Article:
Last year right before Halloween, I read a wonderful book to a class of kindergartners. The book was Ten Timid Ghosts by Jennifer O’Connell. The students drew haunted houses and a few trees. As I read the story, they used ten bean counters to show where each ghost was during the story. At any given time each ghost was either in the house or in the woods. They could see lots of number sentences as the story progressed.

This year I liked the idea of making a haunted house with ten window frames and ten sections for the trees in the woods. That way each of the ten ghosts could have a specific place to be throughout the story. I made the ten frames vertical to make odd and even amounts easier to see. There seems to be some ghostly figures flying around the tree branches, too.

You are welcome to use this haunted house as you add and subtract ghosts from the house and the woods. You’ll need some ghosts, too. Dry great northern beans are white and make great ghosts. If you like, you can add eyes and a mouth to the ghostly beans with a marker.

For those who would rather use less printer ink, I’ve made a similar picture that can be colored after it is printed:

You may also want to look at another activity that uses this same book. Sara Gast’s power point was especially made for kids with autism, but other children would enjoy it as well. You can use her activity to reinforce the concept of ordinal numbers, too.

Young children everywhere are sure to enjoy this fun book as they learn to count and to add and subtract.

Now I’ll write a little bit about the number 913.

If you’ve read my last few posts, you may have noticed that 910, 911, and 912 can each be represented in BASE 26 using their base ten digits in a different order. That pattern continues for 913. In fact, it is true for 914 – 919, as well. However, 913 is even more special because not only is it 193 in BASE 26, it is also 391 in BASE 16. Thank you, Stetson.edu for that fun fact.

9 – 1 + 3 = 11, so 913 is divisible by eleven.

913 is a composite number.

Prime factorization: 913 = 11 × 83

The exponents in the prime factorization are 1 and 1. Adding one to each and multiplying we get (1 + 1)(1 + 1) = 2 × 2 = 4. Therefore 913 has exactly 4 factors.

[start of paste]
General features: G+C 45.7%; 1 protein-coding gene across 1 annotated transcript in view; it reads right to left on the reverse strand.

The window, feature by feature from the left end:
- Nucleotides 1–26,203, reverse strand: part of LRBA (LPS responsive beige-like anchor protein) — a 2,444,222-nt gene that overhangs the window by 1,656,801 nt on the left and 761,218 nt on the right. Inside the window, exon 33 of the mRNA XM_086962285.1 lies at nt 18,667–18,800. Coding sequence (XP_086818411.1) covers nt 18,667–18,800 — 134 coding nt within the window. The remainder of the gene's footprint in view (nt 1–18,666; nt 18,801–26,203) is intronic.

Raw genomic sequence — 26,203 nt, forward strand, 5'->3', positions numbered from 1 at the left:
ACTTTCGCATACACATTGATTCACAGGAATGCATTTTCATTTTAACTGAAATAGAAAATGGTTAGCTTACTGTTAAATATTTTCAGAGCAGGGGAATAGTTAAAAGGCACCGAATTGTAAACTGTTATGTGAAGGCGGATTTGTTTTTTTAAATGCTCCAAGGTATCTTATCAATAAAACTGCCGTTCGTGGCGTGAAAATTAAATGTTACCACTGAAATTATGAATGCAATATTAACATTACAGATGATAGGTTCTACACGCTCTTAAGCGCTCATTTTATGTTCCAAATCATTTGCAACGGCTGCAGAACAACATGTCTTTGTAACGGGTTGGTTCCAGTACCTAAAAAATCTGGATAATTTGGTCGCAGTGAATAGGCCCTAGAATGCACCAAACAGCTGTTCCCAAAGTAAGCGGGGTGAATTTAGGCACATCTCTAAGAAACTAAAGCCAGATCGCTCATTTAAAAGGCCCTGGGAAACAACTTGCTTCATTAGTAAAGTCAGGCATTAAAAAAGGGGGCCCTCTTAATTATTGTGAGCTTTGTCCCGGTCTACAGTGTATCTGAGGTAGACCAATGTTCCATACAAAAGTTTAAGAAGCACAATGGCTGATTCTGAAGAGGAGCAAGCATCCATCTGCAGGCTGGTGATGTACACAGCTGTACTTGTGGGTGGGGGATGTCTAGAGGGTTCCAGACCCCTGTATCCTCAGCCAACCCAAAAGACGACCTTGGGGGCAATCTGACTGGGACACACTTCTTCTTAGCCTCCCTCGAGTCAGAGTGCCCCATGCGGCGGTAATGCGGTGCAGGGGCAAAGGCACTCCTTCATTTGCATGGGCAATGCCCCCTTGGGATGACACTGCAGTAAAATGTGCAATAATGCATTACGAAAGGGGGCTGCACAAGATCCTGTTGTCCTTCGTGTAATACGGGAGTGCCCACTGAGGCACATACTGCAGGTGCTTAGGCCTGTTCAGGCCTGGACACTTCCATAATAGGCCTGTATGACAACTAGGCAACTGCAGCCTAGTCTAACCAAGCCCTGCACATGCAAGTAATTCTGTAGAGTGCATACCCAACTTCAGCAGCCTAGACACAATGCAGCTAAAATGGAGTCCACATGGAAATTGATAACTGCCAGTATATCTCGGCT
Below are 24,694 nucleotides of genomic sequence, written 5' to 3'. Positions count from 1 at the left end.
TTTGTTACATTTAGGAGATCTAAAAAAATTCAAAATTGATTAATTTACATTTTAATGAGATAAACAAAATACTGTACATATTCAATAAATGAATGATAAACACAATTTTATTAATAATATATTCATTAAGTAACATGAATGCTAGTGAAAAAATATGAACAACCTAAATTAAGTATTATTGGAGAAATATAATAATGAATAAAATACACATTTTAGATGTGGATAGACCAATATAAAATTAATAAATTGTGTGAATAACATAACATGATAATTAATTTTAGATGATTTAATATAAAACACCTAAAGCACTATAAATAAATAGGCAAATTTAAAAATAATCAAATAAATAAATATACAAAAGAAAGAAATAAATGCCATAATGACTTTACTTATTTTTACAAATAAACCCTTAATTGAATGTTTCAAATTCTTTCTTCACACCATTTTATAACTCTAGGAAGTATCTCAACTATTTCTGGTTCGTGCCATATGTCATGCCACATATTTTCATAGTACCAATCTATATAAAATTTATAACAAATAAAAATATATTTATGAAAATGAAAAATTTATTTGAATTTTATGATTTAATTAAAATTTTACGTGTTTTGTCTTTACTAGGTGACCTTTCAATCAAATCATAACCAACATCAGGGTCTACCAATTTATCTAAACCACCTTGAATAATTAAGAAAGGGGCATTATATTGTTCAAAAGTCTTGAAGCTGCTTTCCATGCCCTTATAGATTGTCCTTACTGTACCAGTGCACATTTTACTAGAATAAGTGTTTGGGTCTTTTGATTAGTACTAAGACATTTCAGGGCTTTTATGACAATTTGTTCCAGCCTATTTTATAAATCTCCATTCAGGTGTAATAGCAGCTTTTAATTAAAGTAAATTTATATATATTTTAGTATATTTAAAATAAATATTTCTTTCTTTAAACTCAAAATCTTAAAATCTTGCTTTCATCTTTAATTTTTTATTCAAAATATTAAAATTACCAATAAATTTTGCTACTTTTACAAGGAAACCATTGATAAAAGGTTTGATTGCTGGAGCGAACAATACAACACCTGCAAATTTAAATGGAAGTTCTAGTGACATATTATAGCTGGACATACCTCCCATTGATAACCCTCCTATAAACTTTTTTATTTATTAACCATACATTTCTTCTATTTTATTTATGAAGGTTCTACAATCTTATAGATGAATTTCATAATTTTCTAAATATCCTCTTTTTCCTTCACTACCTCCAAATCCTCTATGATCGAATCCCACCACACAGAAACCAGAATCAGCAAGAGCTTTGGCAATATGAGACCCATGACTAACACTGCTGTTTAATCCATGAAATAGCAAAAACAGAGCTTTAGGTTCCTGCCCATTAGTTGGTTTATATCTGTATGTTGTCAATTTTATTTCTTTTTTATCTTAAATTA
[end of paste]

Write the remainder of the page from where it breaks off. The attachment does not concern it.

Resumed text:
Factors of 913: 1, 11, 83, 913

Factor pairs: 913 = 1 × 913 or 11 × 83

913 has no square factors that allow its square root to be simplified. √913 ≈ 30.2158899

Prime factorization: 279 = 3 x 3 x 31, which can be written (3^2) x 31

The exponents in the prime factorization are 2 and 1. Adding one to each and multiplying we get (2 + 1)(1 + 1) = 3 x 2 = 6. Therefore 279 has 6 factors.

Factors of 279: 1, 3, 9, 31, 93, 279

Factor pairs: 279 = 1 x 279, 3 x 93, or 9 x 31

Taking the factor pair with the largest square number factor, we get √279 = (√9)(√31) = 3√31 ≈ 16.703

Do you know who Superman is? I’ve asked many children in their first year of school that question. They know who he is, and they can tell me lots of things about him.

Superman’s secret identity is Clark Kent, but did you know that the numbers 1, 2, 3, 4, and 5 also have secret identities? Before today, hardly anybody has known what their secret identities are, but I will reveal them to you now!

Let’s start with five. Its secret identity is zero. Five can change into a zero by smoothing its top and curving it down. When you count by fives you can see it changing into zero and back into five again as fast as Superman can change into Clark Kent. 5, 10, 15, 20, 25, 30, 35, 40, 45, 50, 55, 60, 65, 70, 75, 80, 85, 90, 95, 100, 105, and so forth.

By using its secret identity , we can easily add or subtract five from a number ending in five or zero! 5 + 5 = 10, 10 + 5 = 15, and 15 – 5 = 10; 10 – 5 = 5.

Have you ever noticed how easy it is to turn a 4 into a 9?

That was as easy as Superman becoming Clark Kent!

When you count by 5’s starting at 4, these numbers turn into each other over and over again: 4, 9, 14, 19, 24, 29, and so forth. When you add 5 to either 4 or 9, it will turn into the other: 4 + 5 = 9, 9 + 5 = 14. The same thing happens when you subtract five: 14 – 5 = 9; 9 – 5 = 4. There isn’t any reason to count up or down; just remember how easy it is to turn a 4 into a 9 and vice versa.

A 3 can easily turn into an 8:

Counting by 5’s starting at 3 we get: 3, 8, 13, 18, 23, 28, and so forth.

If you cut off the tail at the bottom of a two, it can easily turn into its secret identity, seven:

Counting by 5’s starting at 2, we get: 2, 7, 12, 17, 22, 27, and so forth.

2 + 5 = 7; 7 + 5 = 12 and 12 – 5 = 7; 7 – 5 = 2.

Here’s how to discover the secret identity for the number 1. Take a strip of paper that looks like the number 1 and follow these SAFE directions for curling ribbon (or paper) with scissors. Curl the bottom half of the number 1 as well as the top fourth of that number 1 with scissors to make that number 1 look just like the number 6.

Counting by 5’s starting at 1, we get: 1, 6, 11, 16, 21, 26, and so forth.

1 + 5 = 6; 6 + 5 = 11 and 11 – 5 = 6; 6 – 5 = 1.